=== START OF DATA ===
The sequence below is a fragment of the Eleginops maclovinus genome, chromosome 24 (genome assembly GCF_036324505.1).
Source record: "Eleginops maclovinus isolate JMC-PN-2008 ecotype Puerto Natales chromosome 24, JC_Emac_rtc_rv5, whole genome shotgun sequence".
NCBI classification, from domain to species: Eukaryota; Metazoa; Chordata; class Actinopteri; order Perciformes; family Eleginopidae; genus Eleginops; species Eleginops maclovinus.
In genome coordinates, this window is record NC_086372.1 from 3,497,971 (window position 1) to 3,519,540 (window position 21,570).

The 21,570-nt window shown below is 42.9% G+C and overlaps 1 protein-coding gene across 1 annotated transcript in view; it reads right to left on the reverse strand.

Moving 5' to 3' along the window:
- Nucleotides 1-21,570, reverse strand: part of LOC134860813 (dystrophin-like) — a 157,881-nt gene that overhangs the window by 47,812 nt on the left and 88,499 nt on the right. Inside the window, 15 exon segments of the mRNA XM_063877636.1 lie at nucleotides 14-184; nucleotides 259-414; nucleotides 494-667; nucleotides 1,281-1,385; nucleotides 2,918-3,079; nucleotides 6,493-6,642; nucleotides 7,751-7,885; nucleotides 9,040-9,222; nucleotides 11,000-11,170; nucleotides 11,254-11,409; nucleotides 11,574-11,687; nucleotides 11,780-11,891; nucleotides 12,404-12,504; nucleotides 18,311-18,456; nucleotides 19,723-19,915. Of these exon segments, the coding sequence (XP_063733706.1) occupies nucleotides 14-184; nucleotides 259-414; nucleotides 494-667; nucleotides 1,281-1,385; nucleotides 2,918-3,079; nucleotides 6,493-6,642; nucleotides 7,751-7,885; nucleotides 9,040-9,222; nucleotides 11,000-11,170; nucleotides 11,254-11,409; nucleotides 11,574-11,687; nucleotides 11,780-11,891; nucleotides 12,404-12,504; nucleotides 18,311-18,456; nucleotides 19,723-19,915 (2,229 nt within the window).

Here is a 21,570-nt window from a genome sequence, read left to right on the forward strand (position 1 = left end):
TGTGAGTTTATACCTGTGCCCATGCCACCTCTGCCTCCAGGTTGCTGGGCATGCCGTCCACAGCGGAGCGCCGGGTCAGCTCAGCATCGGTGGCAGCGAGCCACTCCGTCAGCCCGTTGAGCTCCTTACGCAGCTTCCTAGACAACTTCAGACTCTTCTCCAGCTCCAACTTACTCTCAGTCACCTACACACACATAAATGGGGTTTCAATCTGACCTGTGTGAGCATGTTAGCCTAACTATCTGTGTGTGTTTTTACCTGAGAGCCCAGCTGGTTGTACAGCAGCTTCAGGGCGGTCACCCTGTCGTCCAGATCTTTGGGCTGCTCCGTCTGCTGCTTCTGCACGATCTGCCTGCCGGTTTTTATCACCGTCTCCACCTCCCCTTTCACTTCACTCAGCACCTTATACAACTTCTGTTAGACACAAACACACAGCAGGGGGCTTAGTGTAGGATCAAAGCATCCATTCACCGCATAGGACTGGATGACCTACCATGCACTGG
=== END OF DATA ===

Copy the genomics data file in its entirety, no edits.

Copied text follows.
The sequence below is a fragment of the Eleginops maclovinus genome, chromosome 24 (genome assembly GCF_036324505.1).
Source record: "Eleginops maclovinus isolate JMC-PN-2008 ecotype Puerto Natales chromosome 24, JC_Emac_rtc_rv5, whole genome shotgun sequence".
NCBI classification, from domain to species: Eukaryota; Metazoa; Chordata; class Actinopteri; order Perciformes; family Eleginopidae; genus Eleginops; species Eleginops maclovinus.
In genome coordinates, this window is record NC_086372.1 from 3,497,971 (window position 1) to 3,519,540 (window position 21,570).

The 21,570-nt window shown below is 42.9% G+C and overlaps 1 protein-coding gene across 1 annotated transcript in view; it reads right to left on the reverse strand.

Moving 5' to 3' along the window:
- Nucleotides 1-21,570, reverse strand: part of LOC134860813 (dystrophin-like) — a 157,881-nt gene that overhangs the window by 47,812 nt on the left and 88,499 nt on the right. Inside the window, 15 exon segments of the mRNA XM_063877636.1 lie at nucleotides 14-184; nucleotides 259-414; nucleotides 494-667; nucleotides 1,281-1,385; nucleotides 2,918-3,079; nucleotides 6,493-6,642; nucleotides 7,751-7,885; nucleotides 9,040-9,222; nucleotides 11,000-11,170; nucleotides 11,254-11,409; nucleotides 11,574-11,687; nucleotides 11,780-11,891; nucleotides 12,404-12,504; nucleotides 18,311-18,456; nucleotides 19,723-19,915. Of these exon segments, the coding sequence (XP_063733706.1) occupies nucleotides 14-184; nucleotides 259-414; nucleotides 494-667; nucleotides 1,281-1,385; nucleotides 2,918-3,079; nucleotides 6,493-6,642; nucleotides 7,751-7,885; nucleotides 9,040-9,222; nucleotides 11,000-11,170; nucleotides 11,254-11,409; nucleotides 11,574-11,687; nucleotides 11,780-11,891; nucleotides 12,404-12,504; nucleotides 18,311-18,456; nucleotides 19,723-19,915 (2,229 nt within the window).

Here is a 21,570-nt window from a genome sequence, read left to right on the forward strand (position 1 = left end):
TGTGAGTTTATACCTGTGCCCATGCCACCTCTGCCTCCAGGTTGCTGGGCATGCCGTCCACAGCGGAGCGCCGGGTCAGCTCAGCATCGGTGGCAGCGAGCCACTCCGTCAGCCCGTTGAGCTCCTTACGCAGCTTCCTAGACAACTTCAGACTCTTCTCCAGCTCCAACTTACTCTCAGTCACCTACACACACATAAATGGGGTTTCAATCTGACCTGTGTGAGCATGTTAGCCTAACTATCTGTGTGTGTTTTTACCTGAGAGCCCAGCTGGTTGTACAGCAGCTTCAGGGCGGTCACCCTGTCGTCCAGATCTTTGGGCTGCTCCGTCTGCTGCTTCTGCACGATCTGCCTGCCGGTTTTTATCACCGTCTCCACCTCCCCTTTCACTTCACTCAGCACCTTATACAACTTCTGTTAGACACAAACACACAGCAGGGGGCTTAGTGTAGGATCAAAGCATCCATTCACCGCATAGGACTGGATGACCTACCATGCACTGG